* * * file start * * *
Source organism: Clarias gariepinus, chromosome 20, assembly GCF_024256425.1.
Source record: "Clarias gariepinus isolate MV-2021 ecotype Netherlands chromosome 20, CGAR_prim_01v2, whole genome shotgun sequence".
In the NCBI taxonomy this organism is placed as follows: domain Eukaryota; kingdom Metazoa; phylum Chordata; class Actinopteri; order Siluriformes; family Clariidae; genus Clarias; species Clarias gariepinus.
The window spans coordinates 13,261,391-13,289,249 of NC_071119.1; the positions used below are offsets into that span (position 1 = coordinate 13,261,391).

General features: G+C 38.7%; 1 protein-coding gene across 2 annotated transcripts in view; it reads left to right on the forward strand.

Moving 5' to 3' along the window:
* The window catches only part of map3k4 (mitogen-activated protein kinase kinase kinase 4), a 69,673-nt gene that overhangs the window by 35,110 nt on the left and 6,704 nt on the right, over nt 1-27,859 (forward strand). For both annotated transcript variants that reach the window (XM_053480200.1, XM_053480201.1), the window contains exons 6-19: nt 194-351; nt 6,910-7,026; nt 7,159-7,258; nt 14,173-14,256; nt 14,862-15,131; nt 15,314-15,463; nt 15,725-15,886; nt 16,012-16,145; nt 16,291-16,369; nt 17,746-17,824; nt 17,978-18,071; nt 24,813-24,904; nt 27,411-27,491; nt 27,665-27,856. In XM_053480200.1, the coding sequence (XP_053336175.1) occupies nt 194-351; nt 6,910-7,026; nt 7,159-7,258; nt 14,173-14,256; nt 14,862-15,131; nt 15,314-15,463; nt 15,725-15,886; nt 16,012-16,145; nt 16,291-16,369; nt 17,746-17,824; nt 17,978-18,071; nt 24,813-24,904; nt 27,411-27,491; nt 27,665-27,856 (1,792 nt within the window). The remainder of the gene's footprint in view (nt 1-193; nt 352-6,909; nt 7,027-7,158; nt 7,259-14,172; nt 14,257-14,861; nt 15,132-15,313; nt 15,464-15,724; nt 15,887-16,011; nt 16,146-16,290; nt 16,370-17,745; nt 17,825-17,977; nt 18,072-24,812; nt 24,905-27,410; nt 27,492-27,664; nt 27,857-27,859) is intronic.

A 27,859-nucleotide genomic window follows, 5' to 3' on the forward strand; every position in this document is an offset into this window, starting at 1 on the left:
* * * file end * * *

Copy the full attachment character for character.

Source organism: Clarias gariepinus, chromosome 20, assembly GCF_024256425.1.
Source record: "Clarias gariepinus isolate MV-2021 ecotype Netherlands chromosome 20, CGAR_prim_01v2, whole genome shotgun sequence".
In the NCBI taxonomy this organism is placed as follows: domain Eukaryota; kingdom Metazoa; phylum Chordata; class Actinopteri; order Siluriformes; family Clariidae; genus Clarias; species Clarias gariepinus.
The window spans coordinates 13,261,391-13,289,249 of NC_071119.1; the positions used below are offsets into that span (position 1 = coordinate 13,261,391).

General features: G+C 38.7%; 1 protein-coding gene across 2 annotated transcripts in view; it reads left to right on the forward strand.

Moving 5' to 3' along the window:
* The window catches only part of map3k4 (mitogen-activated protein kinase kinase kinase 4), a 69,673-nt gene that overhangs the window by 35,110 nt on the left and 6,704 nt on the right, over nt 1-27,859 (forward strand). For both annotated transcript variants that reach the window (XM_053480200.1, XM_053480201.1), the window contains exons 6-19: nt 194-351; nt 6,910-7,026; nt 7,159-7,258; nt 14,173-14,256; nt 14,862-15,131; nt 15,314-15,463; nt 15,725-15,886; nt 16,012-16,145; nt 16,291-16,369; nt 17,746-17,824; nt 17,978-18,071; nt 24,813-24,904; nt 27,411-27,491; nt 27,665-27,856. In XM_053480200.1, the coding sequence (XP_053336175.1) occupies nt 194-351; nt 6,910-7,026; nt 7,159-7,258; nt 14,173-14,256; nt 14,862-15,131; nt 15,314-15,463; nt 15,725-15,886; nt 16,012-16,145; nt 16,291-16,369; nt 17,746-17,824; nt 17,978-18,071; nt 24,813-24,904; nt 27,411-27,491; nt 27,665-27,856 (1,792 nt within the window). The remainder of the gene's footprint in view (nt 1-193; nt 352-6,909; nt 7,027-7,158; nt 7,259-14,172; nt 14,257-14,861; nt 15,132-15,313; nt 15,464-15,724; nt 15,887-16,011; nt 16,146-16,290; nt 16,370-17,745; nt 17,825-17,977; nt 18,072-24,812; nt 24,905-27,410; nt 27,492-27,664; nt 27,857-27,859) is intronic.

A 27,859-nucleotide genomic window follows, 5' to 3' on the forward strand; every position in this document is an offset into this window, starting at 1 on the left: